When pushing those molex connectors back into the analog board, a good idea is to put opposite pressure from the other side of the board. This keeps the board stiff and it doesn't bend away from you when you press the connector into the socket. This makes it a lot easier to not use so much force from one side.
Also, the anode cap is not hard to remove at all. As long as you have discharged it (as you stated you will), you can then get long, thin needle nose pliers under there, pinch together the metal fingers that are holding it in place, and lift up. The biggest benefit to the Mac ones is they are clear, and you can somewhat see what is going on under there.
Not as far as I can see, no—this will run quite cheerfully on a 68000 without any MMU at all, it's only a little bit more complicated than CP/M. None of the assembly code seems to do anything special with distant addresses, certainly (not that I really know what I'm talking about). So any 68k compiler ought to do, I think. The one I'm using at the moment is insanely basic, to be honest.
I'm especially amused that the linker has no way to suppress the GEMDOS executable header in outputs so all the other tooling just works around the fact that things like the file with the master copy of the boot sector have a GEMDOS executable header on them, and it just ... doesn't copy the first 28 bytes. This is all pretty spartan.
I'm very grateful for the Atari-targeted tools (i.e. disassembler) that I've got here, which are making this much easier!
I already know to discharge it at the anode cap. I've heard most CRTs from this era (should say the driving circuitry) are pretty good about discharging the CRT itself, but never a good idea to rely on that.
When reinstalling the logic board in this machine, I was careful to keep my hands in the bottom part of the machine. The biggest problem for me is plugging in the molex plug coming from the analog board... sometimes I have to put a little bit of force on it to get it to snap into place properly, which makes me worry whether I'm putting too much force on the connector/board. As for the floppy/hard drive connectors, I've found that I can pull the logic board out and feed the cables through the bottom of the frame. Usually there's just enough slack in there that I can plug them in and slide the logic board back into its proper place. But, of course, the Classic has a smaller logic board and is built different from the earlier models.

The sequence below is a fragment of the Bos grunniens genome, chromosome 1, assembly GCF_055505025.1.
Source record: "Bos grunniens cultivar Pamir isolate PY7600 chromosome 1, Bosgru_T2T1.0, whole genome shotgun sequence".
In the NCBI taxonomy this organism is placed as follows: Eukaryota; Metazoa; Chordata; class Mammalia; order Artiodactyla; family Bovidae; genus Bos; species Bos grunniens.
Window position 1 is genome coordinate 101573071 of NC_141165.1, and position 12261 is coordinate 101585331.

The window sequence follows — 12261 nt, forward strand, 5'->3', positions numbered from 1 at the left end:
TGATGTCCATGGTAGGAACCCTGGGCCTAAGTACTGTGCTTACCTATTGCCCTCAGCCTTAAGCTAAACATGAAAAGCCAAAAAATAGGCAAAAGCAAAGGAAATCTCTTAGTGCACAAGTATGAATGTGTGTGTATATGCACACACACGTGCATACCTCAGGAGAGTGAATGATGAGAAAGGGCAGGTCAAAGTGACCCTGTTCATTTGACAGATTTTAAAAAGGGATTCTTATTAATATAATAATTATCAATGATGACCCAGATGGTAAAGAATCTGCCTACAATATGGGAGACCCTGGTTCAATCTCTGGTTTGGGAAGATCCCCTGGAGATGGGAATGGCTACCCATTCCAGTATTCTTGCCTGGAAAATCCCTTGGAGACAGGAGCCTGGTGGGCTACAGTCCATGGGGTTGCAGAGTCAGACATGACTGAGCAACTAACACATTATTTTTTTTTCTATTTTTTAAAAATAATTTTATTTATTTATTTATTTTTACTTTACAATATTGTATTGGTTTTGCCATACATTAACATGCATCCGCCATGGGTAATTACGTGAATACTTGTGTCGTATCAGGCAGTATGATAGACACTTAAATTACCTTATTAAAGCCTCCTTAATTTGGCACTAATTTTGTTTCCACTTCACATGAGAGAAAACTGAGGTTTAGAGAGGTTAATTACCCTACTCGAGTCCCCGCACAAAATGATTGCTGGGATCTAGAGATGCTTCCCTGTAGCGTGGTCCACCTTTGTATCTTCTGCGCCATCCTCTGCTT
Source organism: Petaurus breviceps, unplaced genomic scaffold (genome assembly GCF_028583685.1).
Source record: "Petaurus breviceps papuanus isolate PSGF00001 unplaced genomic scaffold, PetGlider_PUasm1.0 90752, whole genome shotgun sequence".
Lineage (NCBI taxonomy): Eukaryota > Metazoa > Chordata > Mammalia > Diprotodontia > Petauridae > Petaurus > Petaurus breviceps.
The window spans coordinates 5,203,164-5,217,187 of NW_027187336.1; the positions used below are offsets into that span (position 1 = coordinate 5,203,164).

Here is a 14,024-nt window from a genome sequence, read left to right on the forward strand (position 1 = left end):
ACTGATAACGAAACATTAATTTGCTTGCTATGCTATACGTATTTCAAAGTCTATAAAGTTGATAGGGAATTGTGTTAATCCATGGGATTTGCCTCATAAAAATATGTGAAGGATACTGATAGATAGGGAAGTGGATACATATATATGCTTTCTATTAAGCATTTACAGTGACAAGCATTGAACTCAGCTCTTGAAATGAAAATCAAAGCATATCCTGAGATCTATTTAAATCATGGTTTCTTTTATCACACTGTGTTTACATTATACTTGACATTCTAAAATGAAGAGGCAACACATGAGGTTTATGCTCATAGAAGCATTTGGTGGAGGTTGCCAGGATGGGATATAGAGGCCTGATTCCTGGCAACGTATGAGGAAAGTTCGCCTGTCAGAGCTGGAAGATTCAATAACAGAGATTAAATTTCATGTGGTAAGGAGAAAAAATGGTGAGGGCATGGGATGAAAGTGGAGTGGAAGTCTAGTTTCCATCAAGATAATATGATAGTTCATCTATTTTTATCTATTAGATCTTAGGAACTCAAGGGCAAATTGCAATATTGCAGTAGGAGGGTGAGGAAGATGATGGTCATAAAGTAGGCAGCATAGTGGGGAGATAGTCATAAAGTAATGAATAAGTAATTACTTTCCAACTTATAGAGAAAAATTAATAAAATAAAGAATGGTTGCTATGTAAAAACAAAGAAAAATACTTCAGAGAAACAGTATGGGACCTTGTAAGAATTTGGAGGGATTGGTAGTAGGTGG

That sucks about accidentally breaking the neck. That would be my worst nightmare... accidentally breaking the neck and hearing the hissing. These old Macs are extremely rare around here (at least for a decent price) so it took a couple years just to find this one. Plus, its CRT is in really good condition. It appears to have been a low-hours machine.
Will do. I'm assuming the big cable going to the CRT is the high-voltage one that goes to the anode cap? Also, isn't there a ground screw on one of the CRT mounts that must be removed?
Thanks everyone for your replies. This is making me extremely nervous, because I'm afraid I may use a little too much force or may accidentally jostle something wrong and snap! hiss! It might be a while before I'm able to actually get the analog board recapped.
It might be useful to try out the cross-compiler just to help troubleshoot the problem.
Good luck! I don't know much about GEMDOS, but I'm cheering for this project as a spectator
Quick question---I suspect the answer is no, but does GEMDOS use the Lisa's MMU in any way? I'm guessing not (it probably just uses the flat memory space set up by the boot ROM), but if it does use the MMU, then it's possible that any old 68k compiler won't work. The 68000 can only recover from a page fault for certain instructions, so subroutine calls have to generate code that uses these instructions to "test" distant memory locations (and thereby trigger a page fault) before doing any actual work with them.